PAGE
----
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Philly surpasses 400 homicides this year

Marie McCullough, Cassie Owens and Chris Palmer, The Philadelphia Inquirer on

Published in News & Features

PHILADELPHIA — Two fatal shootings Saturday night brought Philadelphia's total number of homicides this year to beyond 400, a milestone reached only twice in the last two decades.

Last year, the city recorded 499 homicides, and in 2006 the total reached 406. Philadelphia has not had back-to-back years with that grisly tally since 1996.

"I am heartbroken and outraged that we've lost over 400 Philadelphians to preventable violence already this year," Mayor Jim Kenney said in a statement issued Sunday morning. "I want all residents to know that our administration takes this crisis very seriously and we're acting with urgency to reduce violence and save lives."

Philadelphia District Attorney Larry Krasner echoed that sentiment in a statement Sunday: "We should all be outraged that senseless, preventable violence continues to claim and break lives here in Philadelphia and in communities across the country that are also experiencing alarming increases in gun violence."

This coming week, Kenney said, the city will announce funding for more grassroots organizations working to stem neighborhood violence. In addition, the city is expanding its Group Violence Intervention initiative and Community Crisis Intervention Program, while the Police Department "is making significant arrests and taking a record number of illegal firearms off our streets."

Kenney urged anyone with information about "heinous acts of violence" to report it anonymously to 215-686-TIPS.

So far, the Saturday night homicide that pushed the city past 400 has not led to arrests, and no weapons have been recovered, according to the police report. Two men, one age 35 and the other about 28, were shot multiple times in the 2300 block of Jackson Street in South Philadelphia about 9:30 p.m. Both were taken to Penn Presbyterian Medical Center, where the younger man died of his wounds and the older man is in critical condition, police said.

At 11:20 p.m., another fatal shooting was reported at North 26th and West Silver Streets in the Strawberry Mansion neighborhood. Police have not yet issued a report.

Only 29% of homicides and 15% of nonfatal shootings have resulted in arrests by police so far in 2021, according to an analysis by Krasner's office.

If both fatal and nonfatal shootings are included, 1,696 people had been shot through Wednesday, according to police statistics. That is the second-highest total in any year since 2007, the year police began recording "shooting victims" as a separate statistic from the broader category of "aggravated assault with a gun."

Experts and officials point to many reasons for the surge in violence, which has been concentrated in neighborhoods with intractable disadvantages, including higher poverty levels, higher blight levels, and lower life expectancies. The reasons include stressors made worse by the pandemic; closures of schools, workplaces, courts, and other institutions that kept people away from feuds; increasing gun sales; and impaired trust in law enforcement after the George Floyd killing and protests.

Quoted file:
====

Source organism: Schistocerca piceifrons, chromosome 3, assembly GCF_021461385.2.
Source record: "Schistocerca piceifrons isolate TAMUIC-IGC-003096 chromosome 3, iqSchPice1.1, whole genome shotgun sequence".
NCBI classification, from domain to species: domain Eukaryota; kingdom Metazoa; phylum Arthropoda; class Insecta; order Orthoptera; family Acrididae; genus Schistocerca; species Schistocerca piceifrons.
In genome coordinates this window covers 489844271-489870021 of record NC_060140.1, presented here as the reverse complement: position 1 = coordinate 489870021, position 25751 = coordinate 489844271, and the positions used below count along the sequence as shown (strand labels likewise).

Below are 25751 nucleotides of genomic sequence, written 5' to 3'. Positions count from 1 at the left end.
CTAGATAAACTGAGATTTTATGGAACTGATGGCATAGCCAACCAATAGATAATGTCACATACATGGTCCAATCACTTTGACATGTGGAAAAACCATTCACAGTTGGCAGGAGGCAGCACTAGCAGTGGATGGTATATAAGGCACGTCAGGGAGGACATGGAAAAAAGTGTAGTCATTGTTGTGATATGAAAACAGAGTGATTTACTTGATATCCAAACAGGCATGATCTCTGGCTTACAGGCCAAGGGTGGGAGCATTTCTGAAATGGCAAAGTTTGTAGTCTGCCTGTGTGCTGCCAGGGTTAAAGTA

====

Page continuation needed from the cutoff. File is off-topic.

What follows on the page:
Krasner stressed the importance of investing "vigorously and continuously in children."

 

"That means safe, structured learning environments for all kids, in buildings free of neurotoxins and where regular access to nutritious meals is a given," he said.

Krasner also said the criminal justice system must change. It must take advantage of forensic technologies to solve shootings that are not captured on camera or witnessed by bystanders; and shore up training and staffing for homicide and shooting investigations to increase arrests.

That, he said, would foster "accountability within the criminal justice system, and greater accountability to the public, so that there is more trust ... in the police and criminal justice system."

In his statement, the mayor closed by saying, "We are committed to working with all of our criminal justice and community partners to create a safer city for us all, and I extend condolences to all families suffering with enormous grief."

That suffering continued unabated into the early hours of Sunday morning. A 31-year-old woman was shot in the chest about 5 a.m. near the intersection of North Hancock and West Lippincott Streets in the Fairhill section. She was pronounced dead when she arrived at Temple University's Episcopal Hospital.

There were also five nonfatal shootings overnight.

"It's too much homicide in Philadelphia. It's horrible. It's a crisis," Steve Au, owner of Best Season Expert Alteration in Chinatown, said Sunday afternoon during a community mural painting event in the neighborhood.

The 70-year-old former Hong Kong police officer said Philly police response is too slow, and that there should be more officers all over the city and more limits on gun possession.

May Lu, 24 and of South Philadelphia, works as a marketing specialist for delivery service Hungry Panda. She hears concerns about gun violence from drivers, one of whom was recently robbed at gunpoint in their car. She is not optimistic about prospects for change.

"It's really helpless," Lu said.

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